Barkat: Enough is Enough, Violence Must End Now

Jerusalem Mayor calls for the restoration of quiet in Jerusalem, says Israel must act decisively, deploy more police to Arab areas.

Yaakov Levi,

Police at Issawiyah (file)
Police at Issawiyah (file)
Israel news photo: Flash 90

Violence continued in Jerusalem Thursday, a day after an Arab terrorist killed an infant when he plowed into a crowd of Jews waiting for a train. Arabs threw rocks at Israeli drivers and police in Arab neighborhoods of Jerusalem, and attacked children at a kindergarten in the Maale Hazeitim neighborhood on the Mt. Of Olives - the second such attack in as many months. No one was injured in any of Thursday's attacks.

Enough is enough, said Jerusalem Mayor Nir Barkat Thursday.

Barkat toured areas on the “seam zone,” the neighborhoods along Road 60 that cuts a swathe between the mostly Jewish neighborhoods of Maalot Dafna, Meah Shearim, and downtown Jerusalem to the west, and the largely Arab sections Silwan, Beit Hanina, and the streets outside the Old City to the east. Barkat, accompanied by officers of the special Yassam police security unit, toured the French Hill Issawiya neighborhoods, both near Hebrew University.

“We must restore quiet to Jerusalem,” Barkat declared. “I have been saying for months that the situation here is intolerable, and we must act decisively to stop the violence. It is clearer than ever that we must place police inside Arab neighborhoods to prevent unrest, with a large presence and well-equipped forces, acting to restore order to the city.

“At my request, the Prime Minister has ordered police to activate a new plan to beef up police forces,” Barkat added. “The plan will include hiring new officers, using technology to calm the situation, and increasing the use of technology. I will continue to stand steadfast in seeking to restore calm to Jerusalem,” he added.

At a press conference Wednesday, police said that observation balloons they have been flying over the Arab neighborhoods of Beit Hanina and Shuafat have been very helpful in cutting down episodes of violence. The balloons, equipped with cameras, beam high resolution pictures of the areas to police, who can analyze them and take action to prevent small incidents from getting out of hand.

The balloons are just one aspect of new advanced technology police are using as part of a new plan to combat terrorism in Jerusalem. With terror attacks rising in the city in recent weeks, police on Wednesday introduced a new plan to restore calm and security for residents and visitors. The plan includes deploying more police at trouble spots and at sensitive times, new units - both uniformed and undercover - and the institution of new technologies for patrolling, detecting, and preventing trouble.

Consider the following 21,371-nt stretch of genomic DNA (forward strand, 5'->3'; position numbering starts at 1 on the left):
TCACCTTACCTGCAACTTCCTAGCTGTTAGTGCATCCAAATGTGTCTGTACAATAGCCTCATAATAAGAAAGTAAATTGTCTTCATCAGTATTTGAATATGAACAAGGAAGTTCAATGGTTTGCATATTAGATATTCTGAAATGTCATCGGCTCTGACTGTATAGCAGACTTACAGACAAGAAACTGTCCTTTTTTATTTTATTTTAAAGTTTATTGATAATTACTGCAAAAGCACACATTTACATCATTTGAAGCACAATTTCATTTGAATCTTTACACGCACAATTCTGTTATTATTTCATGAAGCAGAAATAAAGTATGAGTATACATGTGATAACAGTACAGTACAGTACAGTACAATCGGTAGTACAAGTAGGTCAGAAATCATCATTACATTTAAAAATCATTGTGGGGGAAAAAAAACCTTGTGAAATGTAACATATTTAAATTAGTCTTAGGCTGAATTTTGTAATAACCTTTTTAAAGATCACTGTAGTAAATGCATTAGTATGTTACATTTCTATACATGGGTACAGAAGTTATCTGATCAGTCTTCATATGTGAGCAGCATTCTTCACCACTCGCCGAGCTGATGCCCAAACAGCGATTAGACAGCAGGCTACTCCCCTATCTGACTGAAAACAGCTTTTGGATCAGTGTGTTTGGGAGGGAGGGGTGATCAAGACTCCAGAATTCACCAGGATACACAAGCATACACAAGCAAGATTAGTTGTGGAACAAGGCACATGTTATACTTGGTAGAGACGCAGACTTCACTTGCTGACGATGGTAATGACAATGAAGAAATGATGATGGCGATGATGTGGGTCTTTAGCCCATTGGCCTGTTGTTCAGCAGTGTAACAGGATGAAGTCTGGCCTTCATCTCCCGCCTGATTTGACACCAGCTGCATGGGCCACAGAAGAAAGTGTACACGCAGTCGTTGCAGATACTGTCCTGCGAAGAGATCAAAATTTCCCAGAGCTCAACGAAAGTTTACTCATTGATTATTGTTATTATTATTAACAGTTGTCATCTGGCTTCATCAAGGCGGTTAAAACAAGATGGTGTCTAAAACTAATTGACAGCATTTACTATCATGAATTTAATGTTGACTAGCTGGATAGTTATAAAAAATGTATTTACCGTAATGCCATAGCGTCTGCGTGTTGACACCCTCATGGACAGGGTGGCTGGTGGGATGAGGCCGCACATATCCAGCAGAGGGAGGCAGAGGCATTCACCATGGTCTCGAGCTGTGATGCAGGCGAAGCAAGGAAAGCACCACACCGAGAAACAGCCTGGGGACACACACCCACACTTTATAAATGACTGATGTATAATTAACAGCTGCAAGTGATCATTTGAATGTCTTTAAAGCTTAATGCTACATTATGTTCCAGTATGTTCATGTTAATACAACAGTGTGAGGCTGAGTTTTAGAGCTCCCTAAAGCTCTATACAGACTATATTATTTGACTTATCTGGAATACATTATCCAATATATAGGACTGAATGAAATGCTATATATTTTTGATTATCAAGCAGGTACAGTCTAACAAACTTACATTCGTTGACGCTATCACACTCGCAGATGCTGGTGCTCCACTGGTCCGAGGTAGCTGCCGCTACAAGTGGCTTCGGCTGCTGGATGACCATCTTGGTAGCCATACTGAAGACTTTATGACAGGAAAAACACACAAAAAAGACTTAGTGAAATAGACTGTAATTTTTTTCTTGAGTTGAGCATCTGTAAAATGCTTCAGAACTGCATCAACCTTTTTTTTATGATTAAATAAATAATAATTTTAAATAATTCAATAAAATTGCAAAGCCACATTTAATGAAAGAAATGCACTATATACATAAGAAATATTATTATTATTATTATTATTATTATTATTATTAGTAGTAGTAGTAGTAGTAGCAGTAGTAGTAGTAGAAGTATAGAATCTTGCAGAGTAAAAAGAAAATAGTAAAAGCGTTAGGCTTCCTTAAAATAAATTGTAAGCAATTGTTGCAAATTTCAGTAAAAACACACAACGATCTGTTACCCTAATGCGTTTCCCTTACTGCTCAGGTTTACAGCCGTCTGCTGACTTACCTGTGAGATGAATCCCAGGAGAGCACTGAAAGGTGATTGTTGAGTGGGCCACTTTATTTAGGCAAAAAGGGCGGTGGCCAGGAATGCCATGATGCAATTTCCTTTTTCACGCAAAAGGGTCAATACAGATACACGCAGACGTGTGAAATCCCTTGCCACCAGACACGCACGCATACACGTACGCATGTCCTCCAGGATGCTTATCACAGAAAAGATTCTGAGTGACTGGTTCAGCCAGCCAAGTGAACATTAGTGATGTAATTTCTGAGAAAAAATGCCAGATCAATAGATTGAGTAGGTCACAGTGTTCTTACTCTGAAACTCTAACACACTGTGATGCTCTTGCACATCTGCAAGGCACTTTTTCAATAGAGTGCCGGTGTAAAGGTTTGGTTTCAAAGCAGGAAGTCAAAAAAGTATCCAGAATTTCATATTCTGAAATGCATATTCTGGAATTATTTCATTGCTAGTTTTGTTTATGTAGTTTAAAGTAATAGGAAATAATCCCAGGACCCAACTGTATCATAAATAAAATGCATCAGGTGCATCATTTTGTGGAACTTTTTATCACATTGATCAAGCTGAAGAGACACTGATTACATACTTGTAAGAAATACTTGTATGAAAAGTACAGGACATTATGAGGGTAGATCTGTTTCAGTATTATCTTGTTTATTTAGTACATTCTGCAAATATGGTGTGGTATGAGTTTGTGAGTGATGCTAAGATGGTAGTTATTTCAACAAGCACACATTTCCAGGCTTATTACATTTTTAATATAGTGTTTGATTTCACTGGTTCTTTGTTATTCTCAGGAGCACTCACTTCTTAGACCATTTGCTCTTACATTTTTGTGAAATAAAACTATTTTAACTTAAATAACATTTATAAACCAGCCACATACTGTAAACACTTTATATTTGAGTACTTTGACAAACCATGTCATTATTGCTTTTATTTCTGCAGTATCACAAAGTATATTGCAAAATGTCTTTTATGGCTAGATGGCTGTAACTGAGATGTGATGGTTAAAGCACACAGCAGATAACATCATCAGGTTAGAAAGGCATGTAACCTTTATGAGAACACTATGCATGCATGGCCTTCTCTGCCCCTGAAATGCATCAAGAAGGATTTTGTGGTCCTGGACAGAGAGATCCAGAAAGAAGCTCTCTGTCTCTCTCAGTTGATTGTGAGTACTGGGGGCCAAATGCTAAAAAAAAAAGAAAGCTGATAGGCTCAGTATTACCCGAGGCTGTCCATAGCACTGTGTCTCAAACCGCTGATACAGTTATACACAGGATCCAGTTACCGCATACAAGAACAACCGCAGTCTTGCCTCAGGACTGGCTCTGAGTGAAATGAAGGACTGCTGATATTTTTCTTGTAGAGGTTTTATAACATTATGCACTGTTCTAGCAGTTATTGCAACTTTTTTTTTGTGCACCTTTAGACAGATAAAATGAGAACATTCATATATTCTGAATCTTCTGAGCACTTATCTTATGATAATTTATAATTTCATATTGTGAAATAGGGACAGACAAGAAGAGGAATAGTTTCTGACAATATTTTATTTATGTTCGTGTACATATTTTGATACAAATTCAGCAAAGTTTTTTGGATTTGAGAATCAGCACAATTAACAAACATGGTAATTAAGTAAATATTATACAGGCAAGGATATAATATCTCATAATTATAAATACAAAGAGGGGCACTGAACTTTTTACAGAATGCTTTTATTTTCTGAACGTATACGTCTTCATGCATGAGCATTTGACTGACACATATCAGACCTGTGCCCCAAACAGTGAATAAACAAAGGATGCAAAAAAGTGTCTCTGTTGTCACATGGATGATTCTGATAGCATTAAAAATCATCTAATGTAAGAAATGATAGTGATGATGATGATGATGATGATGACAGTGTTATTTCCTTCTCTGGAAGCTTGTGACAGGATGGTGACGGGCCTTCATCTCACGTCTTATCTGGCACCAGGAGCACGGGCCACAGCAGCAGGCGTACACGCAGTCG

Wednesday's attack in Jerusalem occurred when a Hamas terrorist from the neighborhood of Silwan arrived with his car at the Givat Hatachmoshet (Ammunition Hill) Light Rail stop and ran over the people who were there, killing an infant. Eight other people were injured in the attack. A Jerusalem police officer shot the terrorist and seriously wounded him after he attempted to flee from the scene on foot. The terrorist died in hospital later on Wednesday. The baby who was murdered in the attack, three-month-old Chaya Zisel Baron, was laid to rest in Jerusalem on Wednesday night.

In what some are calling a “silent intifada,” Jerusalemites and visitors to the city have been subjected to endless rock attacks, riots, and violence. Fatah terrorists have been engaged in gun battles in and around Jerusalem, and were recently filmed firing automatic weapons into the air in the capital. Hamas has also been getting in on the action; another recent video shows terrorists with Hamas headbands shooting at an IDF Border Patrol post with modified sub-machine guns in Jerusalem's Shuafat neighborhood.

Aside from the shooting incidents, Jews have been targeted in several ambush lynch attempts, aside from the incessant rock throwing attacks. The Temple Mount, the holiest site in Judaism, has been a focal point of the Arab violence, with Arab riots repeatedly forcing the closure of entry to Jewish visitors.




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